A Bite Out of the Blue
I have grown up listening to stories and watching films about how Golden Retrievers are such a friendly breed until Austin, who lives in the same gated community as me, suddenly bit me on my hand when I tried to pat him. He was wagging his tail and that bite came out of nowhere. What went wrong?
– Krish Khanna, Noida
You’ll often hear that a previously friendly dog suddenly bit a person “out of nowhere.” But did he really? Or did stressors pile up till the dog just broke? Two sentences dog trainers and behaviour consultants hear pretty much every week of their lives, which you have also mentioned: “But he was wagging his tail!” and “The bite came out of nowhere!” We have often highlighted the fact that most dogs speak clearly with their bodies; many humans need some help with the translation. To understand what a dog is communicating, look at more than one body part, and at the body as a whole. Body weight forward indicates likely approach; body weight back suggests the dog would prefer to retreat. The higher a dog carries himself, and the stiffer and more tense his muscles, the more amped he is. A tense dog isn’t necessarily about to aggress, but proceed with caution unless you know him well.
What Does a Tense Tail Mean?
A high, tense body often goes with a high, tight, stiff tail held in a C curve. But all curved tails are not alike. Some tails are set relatively high on the dog’s back, or hold a C curve even when the dog’s relaxed. And there’s a good rule of thumb: the stiffer and more still the dog and his tail, the more careful you should be. Avoid engagement until you see the dog relax. Even then, consider what the dog was so tense about and how quickly he settles down. But keep your distance from any dog who’s holding his tail high, tight, and stiff, and who has oriented toward you. Also, many dogs in a state of great excitement or tension will lash out at anyone who touches them. So, even if you know the dog, keep some air between you till he settles down. Stay back from a tense, high-standing dog whose tight, high tail is moving slowly back and forth. That is the classic “But he was wagging his tail!” position; a dog who’s approached when sending this offensive signal is probably going to lunge, at the very least, if you come closer. Obviously, it’s harder to read a tail that isn’t there; the best you can do is watch the position and movement of the stump. A friendly wag — unmistakably friendly — often involves the dog’s whole back end. His tail moves sweepingly back and forth. If he’s really excited about the person he’s greeting, he may even wag in big, fast circles. Butt wiggles also come into play. The whole friendly-dog package usually includes a slightly lowered body, open mouth, squinty eyes, and ears somewhat back. This dog might knock you down if he’s overexcited, big, and unmannerly, but otherwise his body language is about as close as you can get to a safety guarantee. Bear in mind that you should evaluate each context individually, though. A dog who’s friendly on the street may snarl and lunge when you come through his front door. And the dog who barks at passersby through the partly open window of a parked car may be thrilled to see those very same people as soon as his owner lets him out. What about a lowered tail? Sometimes it just means that the dog is super relaxed. But a dog whose tail is clamped down, maybe even tucked between his back legs, is not having a good time. If you’re just meeting a shy or fearful dog, resist any temptation to get close and comfort him. A fearful dog may explode if he feels cornered. Instead, let him check you out at his own pace — just hang out quietly as if he’s not there. You can watch his tail and other body language to let you know when he’s ready to make friends.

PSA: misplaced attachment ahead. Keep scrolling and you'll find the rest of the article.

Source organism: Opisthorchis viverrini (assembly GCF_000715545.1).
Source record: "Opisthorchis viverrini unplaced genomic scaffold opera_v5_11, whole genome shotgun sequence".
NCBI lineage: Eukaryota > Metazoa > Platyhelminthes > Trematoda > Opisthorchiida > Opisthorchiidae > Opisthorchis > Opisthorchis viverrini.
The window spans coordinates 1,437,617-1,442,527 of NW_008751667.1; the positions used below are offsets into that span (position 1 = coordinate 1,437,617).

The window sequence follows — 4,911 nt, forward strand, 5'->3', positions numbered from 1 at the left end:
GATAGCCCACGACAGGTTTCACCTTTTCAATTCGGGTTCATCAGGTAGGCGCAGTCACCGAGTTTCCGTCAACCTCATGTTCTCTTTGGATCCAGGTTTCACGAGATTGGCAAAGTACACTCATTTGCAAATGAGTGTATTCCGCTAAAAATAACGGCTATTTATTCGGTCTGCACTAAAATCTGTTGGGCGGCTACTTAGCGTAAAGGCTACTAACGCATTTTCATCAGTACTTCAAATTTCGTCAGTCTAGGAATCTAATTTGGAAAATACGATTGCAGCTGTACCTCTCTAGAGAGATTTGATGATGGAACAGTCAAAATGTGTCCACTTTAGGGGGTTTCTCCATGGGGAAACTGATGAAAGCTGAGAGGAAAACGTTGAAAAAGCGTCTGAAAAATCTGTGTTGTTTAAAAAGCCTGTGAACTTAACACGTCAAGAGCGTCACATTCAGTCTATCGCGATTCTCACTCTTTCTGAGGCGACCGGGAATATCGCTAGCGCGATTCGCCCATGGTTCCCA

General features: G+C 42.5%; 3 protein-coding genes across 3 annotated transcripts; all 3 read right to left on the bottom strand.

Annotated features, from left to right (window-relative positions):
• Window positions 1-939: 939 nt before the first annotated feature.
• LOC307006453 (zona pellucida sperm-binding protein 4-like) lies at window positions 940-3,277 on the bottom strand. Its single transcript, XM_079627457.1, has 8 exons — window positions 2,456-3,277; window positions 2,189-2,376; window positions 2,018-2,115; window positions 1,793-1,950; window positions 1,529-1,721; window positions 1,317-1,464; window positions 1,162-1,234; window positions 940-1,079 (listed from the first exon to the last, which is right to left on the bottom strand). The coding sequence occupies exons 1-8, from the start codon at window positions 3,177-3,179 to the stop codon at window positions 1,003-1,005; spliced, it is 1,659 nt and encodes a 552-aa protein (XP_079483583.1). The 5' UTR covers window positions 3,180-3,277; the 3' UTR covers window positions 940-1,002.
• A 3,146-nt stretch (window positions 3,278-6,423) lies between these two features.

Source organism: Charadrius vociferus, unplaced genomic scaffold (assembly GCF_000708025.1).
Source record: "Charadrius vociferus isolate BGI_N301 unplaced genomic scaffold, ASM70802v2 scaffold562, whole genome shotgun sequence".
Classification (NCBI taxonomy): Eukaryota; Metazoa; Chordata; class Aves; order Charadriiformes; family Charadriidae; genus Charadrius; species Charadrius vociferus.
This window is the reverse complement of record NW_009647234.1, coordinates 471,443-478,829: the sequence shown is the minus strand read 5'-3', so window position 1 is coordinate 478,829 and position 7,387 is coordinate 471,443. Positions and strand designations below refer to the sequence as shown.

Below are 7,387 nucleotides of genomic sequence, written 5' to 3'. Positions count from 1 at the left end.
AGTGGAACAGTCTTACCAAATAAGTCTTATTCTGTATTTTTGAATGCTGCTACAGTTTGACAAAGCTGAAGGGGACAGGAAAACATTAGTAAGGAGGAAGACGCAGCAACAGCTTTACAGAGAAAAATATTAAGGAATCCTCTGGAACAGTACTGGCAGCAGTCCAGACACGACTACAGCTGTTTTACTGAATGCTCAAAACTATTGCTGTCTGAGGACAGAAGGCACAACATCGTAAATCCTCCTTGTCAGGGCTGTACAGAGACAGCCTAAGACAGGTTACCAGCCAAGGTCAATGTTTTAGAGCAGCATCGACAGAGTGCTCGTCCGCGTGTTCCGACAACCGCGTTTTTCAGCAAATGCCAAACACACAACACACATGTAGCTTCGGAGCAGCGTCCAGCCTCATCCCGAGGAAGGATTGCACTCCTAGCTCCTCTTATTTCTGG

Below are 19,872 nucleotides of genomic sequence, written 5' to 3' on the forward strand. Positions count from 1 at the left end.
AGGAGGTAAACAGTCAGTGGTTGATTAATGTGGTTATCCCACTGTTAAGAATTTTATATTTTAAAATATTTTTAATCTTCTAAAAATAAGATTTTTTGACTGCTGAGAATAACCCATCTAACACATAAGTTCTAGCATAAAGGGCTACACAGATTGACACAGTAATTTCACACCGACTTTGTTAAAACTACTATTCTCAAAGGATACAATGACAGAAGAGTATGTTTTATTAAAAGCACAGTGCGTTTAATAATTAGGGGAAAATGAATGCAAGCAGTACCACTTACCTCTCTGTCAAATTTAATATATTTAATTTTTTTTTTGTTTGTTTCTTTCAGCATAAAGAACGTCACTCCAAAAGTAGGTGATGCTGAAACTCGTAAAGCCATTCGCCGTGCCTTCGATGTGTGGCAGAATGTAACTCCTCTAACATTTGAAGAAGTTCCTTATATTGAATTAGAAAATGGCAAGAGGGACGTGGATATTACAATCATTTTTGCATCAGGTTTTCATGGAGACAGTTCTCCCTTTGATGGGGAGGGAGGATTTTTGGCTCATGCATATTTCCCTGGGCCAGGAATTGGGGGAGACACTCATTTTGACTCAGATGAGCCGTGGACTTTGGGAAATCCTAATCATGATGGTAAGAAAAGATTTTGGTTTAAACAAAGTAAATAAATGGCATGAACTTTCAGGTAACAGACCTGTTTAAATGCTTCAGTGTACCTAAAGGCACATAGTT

Bite Out of Nowhere
Aggressive behavior is normal. It’s normal for humans, it’s normal for chimpanzees, and it’s normal for dogs to protect their resources and themselves against perceived threats. Not only is aggressive behavior normal; it’s a truism that any dog, if pushed far enough, will bite. The real question is what constitutes pushing far enough. The answer varies from dog to dog, and that’s where the “bite threshold model” comes in. The eminent dog trainer Jean Donaldson describes the bite threshold in her book The Culture Clash. A dog who perceives a threat experiences stress, and as stressors accumulate, the dog gets closer and closer to his individual breaking point – the “threshold” at which he aggresses. Here’s an example. Let’s say Austin’s family doesn’t often have new visitors or take him for walks in public places, and he’s gotten a bit shy around strangers. Since he never sees any, so no one has noticed that he’s now anxious around them. So what happens when you gaze into his eyes before patting him? He tries to get away from it all by biting on the hand that gets close to him. Again, individual dogs vary – some dogs reach their breaking point and will bite readily once they’ve been pushed far enough to growl. Others will stick with the growl even as stressor after stressor piles on. The most important thing to remember is that your dog may need your extra guidance and protection at times when multiple stressors are at work. And bear in mind that the physiological effects of a stressful experience can linger.